The south leg of the 10K Trail crosses the Sandia Peak Ski Area well below its upper end. If you’d rather do a shorter hike that ends at the upper tram terminal, this trail will take you there. I haven’t found the trail in a book or on a map; if it has a name I don’t know what it is. The trail follows an old road bed and is well-used, so I’m surprised it isn’t published. It’s an easy, mostly shady, mostly rock-free route with the usual ups and downs. For a video preview, click here.
To reach the start of the trail, follow the access instructions for the south 10K Trail. Where the combined 10K–Challenge Trail heads down into the woods, a few meters from the parking area, turn onto a fainter path that heads SSE along the downhill edge of the big firebreak. At 35 deg. 12.475 min. N, 106 deg. 26.073 min. W, take the left fork in the path and drop into the woods. You’ll find yourself on an old road bed that takes you generally southward.
At 35 deg. 12.103 min. N, 106 deg. 25.955 min. W, you come to a fork in the trail. As Yogi Berra said, take it. If that’s not specific enough, take the right fork. But as you’ll see in minutes, for once the choice isn’t critical.
The photo shown above was taken where the right fork of the trail enters the northernmost run of the Sandia Peak Ski Area (the Double Eagle Trail). This fork of the trail curls right and heads up the ski run. Notice the second trail in the left-hand part of the picture. That’s the left-hand fork of the trail, mere meters away. If you follow out the left fork you’ll continue into the heart of the ski area. But you’re on the right-hand fork of the trail, que no? So follow that path straight up the ski run.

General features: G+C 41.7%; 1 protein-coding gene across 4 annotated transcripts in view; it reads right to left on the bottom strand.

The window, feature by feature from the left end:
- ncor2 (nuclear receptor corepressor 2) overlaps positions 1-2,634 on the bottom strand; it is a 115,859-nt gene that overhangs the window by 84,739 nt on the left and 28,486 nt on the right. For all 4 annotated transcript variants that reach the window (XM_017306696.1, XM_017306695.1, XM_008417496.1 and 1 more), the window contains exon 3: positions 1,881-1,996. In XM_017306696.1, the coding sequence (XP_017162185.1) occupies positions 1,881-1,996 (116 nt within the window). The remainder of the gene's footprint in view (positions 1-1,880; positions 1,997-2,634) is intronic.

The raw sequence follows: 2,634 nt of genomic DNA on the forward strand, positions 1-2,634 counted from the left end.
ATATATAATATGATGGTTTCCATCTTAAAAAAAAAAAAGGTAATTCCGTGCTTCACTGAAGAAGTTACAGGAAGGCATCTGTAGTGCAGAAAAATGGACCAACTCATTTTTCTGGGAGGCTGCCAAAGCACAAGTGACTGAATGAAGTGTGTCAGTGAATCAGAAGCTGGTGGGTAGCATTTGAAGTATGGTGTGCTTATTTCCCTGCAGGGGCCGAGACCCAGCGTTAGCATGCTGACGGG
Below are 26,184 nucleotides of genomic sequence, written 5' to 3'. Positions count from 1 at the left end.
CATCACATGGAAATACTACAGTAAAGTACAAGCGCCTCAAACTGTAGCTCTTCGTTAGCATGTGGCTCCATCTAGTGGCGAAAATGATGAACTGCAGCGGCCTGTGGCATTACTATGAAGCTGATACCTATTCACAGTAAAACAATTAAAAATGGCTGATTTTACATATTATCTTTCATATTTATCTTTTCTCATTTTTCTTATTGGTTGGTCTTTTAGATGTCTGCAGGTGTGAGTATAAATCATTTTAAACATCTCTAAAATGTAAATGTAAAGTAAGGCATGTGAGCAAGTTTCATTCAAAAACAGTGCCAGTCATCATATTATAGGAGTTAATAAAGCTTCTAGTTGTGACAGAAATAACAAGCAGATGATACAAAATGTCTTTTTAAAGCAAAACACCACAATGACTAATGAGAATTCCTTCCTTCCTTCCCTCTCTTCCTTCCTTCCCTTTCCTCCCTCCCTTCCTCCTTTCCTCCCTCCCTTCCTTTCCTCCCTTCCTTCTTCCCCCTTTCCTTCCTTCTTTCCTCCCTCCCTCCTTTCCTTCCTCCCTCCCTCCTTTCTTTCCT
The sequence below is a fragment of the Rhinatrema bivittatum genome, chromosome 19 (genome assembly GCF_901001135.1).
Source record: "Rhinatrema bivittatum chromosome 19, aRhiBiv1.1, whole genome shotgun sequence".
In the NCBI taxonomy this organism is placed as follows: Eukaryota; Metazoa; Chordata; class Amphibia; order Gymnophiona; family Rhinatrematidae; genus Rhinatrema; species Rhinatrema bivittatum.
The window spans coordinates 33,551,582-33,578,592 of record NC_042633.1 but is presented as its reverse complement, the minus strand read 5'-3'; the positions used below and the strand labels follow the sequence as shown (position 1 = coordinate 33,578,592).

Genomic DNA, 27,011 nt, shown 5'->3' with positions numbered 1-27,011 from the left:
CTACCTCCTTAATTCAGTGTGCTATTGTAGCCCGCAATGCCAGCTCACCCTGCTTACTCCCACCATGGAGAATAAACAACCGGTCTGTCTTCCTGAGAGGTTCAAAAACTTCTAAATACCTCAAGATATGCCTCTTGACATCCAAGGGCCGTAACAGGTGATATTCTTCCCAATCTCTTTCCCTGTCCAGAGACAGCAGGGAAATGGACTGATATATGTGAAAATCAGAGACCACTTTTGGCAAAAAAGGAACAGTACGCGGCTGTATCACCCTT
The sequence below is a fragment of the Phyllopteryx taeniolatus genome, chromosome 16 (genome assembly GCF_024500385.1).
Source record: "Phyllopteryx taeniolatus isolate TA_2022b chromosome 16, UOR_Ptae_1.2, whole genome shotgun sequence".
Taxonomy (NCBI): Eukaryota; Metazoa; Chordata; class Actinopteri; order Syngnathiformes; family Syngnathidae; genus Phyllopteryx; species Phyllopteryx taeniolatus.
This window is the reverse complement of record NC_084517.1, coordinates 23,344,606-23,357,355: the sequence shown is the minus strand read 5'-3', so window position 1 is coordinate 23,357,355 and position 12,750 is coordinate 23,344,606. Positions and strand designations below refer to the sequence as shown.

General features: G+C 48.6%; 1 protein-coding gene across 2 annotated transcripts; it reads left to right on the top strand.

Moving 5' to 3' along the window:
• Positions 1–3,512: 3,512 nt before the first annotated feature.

(A bit of back story: the ski area is riddled with loops of mountain bike trail, as you can see on this map. The fork in the no-name trail is actually where the trail arrives at the outer point of a big hairpin turn. If you take the left fork and stay on the bike trail as it meanders downward, you’ll wind up at the base of the ski area. If you take the right fork and follow those turns, you’ll wind up at the upper tram terminal. But plowing straight up the run, following the obvious path, is way faster.)
At the top of the ski run is the upper tram terminal (at 35 deg. 11.738 min. N, 106 deg. 26.030 min. W) and the new restaurant (as of early August 2019, not yet open for business). Once there you have multiple options for loop hikes. You can take one of several trails that trend northward along the crest of the Sandias, then use other trails (including the Challenge Trail) to get back to your car. Or you can take the Crest Trail south to the south end of the 10K Trail and follow that northward—since the trailhead is where you parked. Or just retrace your steps to keep it short and sweet. As a guess, this hike is 1 1/4 miles each way.
Update 8/18/2019: I learned that the Forest Service is considering revisions to its trail system in the Sandia Mountains, including converting unofficial routes into numbered trails. The route described here is among those being considered for conversion.